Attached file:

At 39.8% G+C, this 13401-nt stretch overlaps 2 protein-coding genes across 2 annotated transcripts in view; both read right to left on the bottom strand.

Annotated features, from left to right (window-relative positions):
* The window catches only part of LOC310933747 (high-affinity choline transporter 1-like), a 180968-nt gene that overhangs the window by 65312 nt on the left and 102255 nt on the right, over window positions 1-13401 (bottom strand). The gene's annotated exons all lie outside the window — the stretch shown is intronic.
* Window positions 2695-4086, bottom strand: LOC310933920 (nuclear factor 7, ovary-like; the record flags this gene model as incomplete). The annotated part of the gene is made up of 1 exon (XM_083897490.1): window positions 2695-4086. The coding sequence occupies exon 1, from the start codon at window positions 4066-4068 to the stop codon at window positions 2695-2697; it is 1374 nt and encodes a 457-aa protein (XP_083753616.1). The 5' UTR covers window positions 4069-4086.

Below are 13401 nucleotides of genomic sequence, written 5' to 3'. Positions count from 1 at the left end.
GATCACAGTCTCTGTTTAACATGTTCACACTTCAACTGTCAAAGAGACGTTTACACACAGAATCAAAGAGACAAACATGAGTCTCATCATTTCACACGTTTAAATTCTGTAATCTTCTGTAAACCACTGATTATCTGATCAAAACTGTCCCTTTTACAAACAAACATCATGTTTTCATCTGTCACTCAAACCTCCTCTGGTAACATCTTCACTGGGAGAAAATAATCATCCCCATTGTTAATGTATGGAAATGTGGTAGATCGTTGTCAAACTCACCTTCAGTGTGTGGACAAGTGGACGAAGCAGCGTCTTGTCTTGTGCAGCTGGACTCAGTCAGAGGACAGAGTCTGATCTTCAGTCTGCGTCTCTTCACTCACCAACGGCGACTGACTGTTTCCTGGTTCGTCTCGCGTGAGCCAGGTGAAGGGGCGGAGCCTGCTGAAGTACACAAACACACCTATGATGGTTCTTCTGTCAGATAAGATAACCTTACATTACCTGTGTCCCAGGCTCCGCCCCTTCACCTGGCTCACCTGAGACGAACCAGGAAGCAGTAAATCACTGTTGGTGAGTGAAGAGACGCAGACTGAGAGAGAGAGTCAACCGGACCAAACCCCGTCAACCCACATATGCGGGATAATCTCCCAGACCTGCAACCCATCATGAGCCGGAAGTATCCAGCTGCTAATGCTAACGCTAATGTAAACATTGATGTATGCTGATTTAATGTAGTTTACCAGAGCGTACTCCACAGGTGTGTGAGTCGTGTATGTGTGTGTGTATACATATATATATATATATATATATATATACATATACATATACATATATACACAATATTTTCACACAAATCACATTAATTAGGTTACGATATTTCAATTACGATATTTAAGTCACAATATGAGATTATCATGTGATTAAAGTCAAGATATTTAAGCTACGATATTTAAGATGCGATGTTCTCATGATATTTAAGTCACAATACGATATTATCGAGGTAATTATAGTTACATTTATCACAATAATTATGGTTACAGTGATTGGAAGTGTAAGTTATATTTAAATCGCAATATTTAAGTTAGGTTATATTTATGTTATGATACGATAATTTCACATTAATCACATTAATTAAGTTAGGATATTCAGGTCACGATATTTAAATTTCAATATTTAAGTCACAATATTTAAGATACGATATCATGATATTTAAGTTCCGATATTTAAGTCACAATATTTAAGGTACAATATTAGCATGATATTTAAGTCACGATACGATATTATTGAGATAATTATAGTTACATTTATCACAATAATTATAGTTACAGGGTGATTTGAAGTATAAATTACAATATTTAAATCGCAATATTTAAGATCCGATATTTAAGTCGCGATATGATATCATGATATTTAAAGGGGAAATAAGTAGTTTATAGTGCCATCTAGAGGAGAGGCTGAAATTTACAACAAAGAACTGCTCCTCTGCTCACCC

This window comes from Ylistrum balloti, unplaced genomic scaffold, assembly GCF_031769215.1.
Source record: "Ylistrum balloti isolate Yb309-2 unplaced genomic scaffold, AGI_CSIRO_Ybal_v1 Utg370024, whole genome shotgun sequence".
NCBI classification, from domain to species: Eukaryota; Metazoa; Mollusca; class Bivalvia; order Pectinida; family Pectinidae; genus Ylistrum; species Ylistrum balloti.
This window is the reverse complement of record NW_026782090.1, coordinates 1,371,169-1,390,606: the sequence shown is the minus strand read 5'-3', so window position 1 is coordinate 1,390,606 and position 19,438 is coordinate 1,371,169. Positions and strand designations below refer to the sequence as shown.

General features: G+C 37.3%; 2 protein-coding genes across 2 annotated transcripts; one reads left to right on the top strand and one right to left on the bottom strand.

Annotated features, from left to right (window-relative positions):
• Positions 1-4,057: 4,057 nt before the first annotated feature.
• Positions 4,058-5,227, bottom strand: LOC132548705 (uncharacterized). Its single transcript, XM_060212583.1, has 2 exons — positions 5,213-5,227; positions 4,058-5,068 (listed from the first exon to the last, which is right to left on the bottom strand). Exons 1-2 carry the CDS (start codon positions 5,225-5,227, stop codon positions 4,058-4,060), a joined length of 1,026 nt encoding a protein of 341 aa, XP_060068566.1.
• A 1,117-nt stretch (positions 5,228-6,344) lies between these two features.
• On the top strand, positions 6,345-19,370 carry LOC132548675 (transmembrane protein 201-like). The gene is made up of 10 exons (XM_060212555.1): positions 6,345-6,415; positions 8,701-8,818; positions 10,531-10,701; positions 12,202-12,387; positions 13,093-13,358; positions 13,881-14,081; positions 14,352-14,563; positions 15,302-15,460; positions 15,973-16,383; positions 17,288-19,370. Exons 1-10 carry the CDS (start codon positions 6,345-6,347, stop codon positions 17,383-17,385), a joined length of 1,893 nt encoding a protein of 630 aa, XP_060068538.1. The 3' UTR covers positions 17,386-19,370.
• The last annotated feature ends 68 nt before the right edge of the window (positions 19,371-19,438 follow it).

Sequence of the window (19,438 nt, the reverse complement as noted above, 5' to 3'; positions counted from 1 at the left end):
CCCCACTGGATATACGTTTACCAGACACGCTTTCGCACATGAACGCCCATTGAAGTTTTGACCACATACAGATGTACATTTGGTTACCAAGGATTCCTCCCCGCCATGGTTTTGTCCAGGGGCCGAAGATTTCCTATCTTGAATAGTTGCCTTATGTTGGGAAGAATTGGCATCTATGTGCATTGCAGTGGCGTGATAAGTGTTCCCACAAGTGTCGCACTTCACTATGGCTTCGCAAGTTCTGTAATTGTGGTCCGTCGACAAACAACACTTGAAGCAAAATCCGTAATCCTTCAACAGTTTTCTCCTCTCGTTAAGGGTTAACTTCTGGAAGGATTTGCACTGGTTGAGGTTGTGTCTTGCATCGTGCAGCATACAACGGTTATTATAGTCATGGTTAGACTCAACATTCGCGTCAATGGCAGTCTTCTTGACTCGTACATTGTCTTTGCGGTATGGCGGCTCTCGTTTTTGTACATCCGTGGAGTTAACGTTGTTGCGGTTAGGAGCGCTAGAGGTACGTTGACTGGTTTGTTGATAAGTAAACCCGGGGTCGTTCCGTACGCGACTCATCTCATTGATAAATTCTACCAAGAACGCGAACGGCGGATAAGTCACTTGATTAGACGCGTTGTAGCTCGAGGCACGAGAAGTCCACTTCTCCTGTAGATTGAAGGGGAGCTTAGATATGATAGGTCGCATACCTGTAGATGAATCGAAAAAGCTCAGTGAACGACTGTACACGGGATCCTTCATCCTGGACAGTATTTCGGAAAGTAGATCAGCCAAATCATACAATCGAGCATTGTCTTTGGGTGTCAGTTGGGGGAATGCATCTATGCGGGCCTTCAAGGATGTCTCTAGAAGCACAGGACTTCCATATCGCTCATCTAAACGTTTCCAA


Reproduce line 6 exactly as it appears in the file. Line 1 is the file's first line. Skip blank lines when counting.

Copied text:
GATCACAGTCTCTGTTTAACATGTTCACACTTCAACTGTCAAAGAGACGTTTACACACAGAATCAAAGAGACAAACATGAGTCTCATCATTTCACACGTTTAAATTCTGTAATCTTCTGTAAACCACTGATTATCTGATCAAAACTGTCCCTTTTACAAACAAACATCATGTTTTCATCTGTCACTCAAACCTCCTCTGGTAACATCTTCACTGGGAGAAAATAATCATCCCCATTGTTAATGTATGGAAATGTGGTAGATCGTTGTCAAACTCACCTTCAGTGTGTGGACAAGTGGACGAAGCAGCGTCTTGTCTTGTGCAGCTGGACTCAGTCAGAGGACAGAGTCTGATCTTCAGTCTGCGTCTCTTCACTCACCAACGGCGACTGACTGTTTCCTGGTTCGTCTCGCGTGAGCCAGGTGAAGGGGCGGAGCCTGCTGAAGTACACAAACACACCTATGATGGTTCTTCTGTCAGATAAGATAACCTTACATTACCTGTGTCCCAGGCTCCGCCCCTTCACCTGGCTCACCTGAGACGAACCAGGAAGCAGTAAATCACTGTTGGTGAGTGAAGAGACGCAGACTGAGAGAGAGAGTCAACCGGACCAAACCCCGTCAACCCACATATGCGGGATAATCTCCCAGACCTGCAACCCATCATGAGCCGGAAGTATCCAGCTGCTAATGCTAACGCTAATGTAAACATTGATGTATGCTGATTTAATGTAGTTTACCAGAGCGTACTCCACAGGTGTGTGAGTCGTGTATGTGTGTGTGTATACATATATATATATATATATATATATATACATATACATATACATATATACACAATATTTTCACACAAATCACATTAATTAGGTTACGATATTTCAATTACGATATTTAAGTCACAATATGAGATTATCATGTGATTAAAGTCAAGATATTTAAGCTACGATATTTAAGATGCGATGTTCTCATGATATTTAAGTCACAATACGATATTATCGAGGTAATTATAGTTACATTTATCACAATAATTATGGTTACAGTGATTGGAAGTGTAAGTTATATTTAAATCGCAATATTTAAGTTAGGTTATATTTATGTTATGATACGATAATTTCACATTAATCACATTAATTAAGTTAGGATATTCAGGTCACGATATTTAAATTTCAATATTTAAGTCACAATATTTAAGATACGATATCATGATATTTAAGTTCCGATATTTAAGTCACAATATTTAAGGTACAATATTAGCATGATATTTAAGTCACGATACGATATTATTGAGATAATTATAGTTACATTTATCACAATAATTATAGTTACAGGGTGATTTGAAGTATAAATTACAATATTTAAATCGCAATATTTAAGATCCGATATTTAAGTCGCGATATGATATCATGATATTTAAAGGGGAAATAAGTAGTTTATAGTGCCATCTAGAGGAGAGGCTGAAATTTACAACAAAGAACTGCTCCTCTGCTCACCC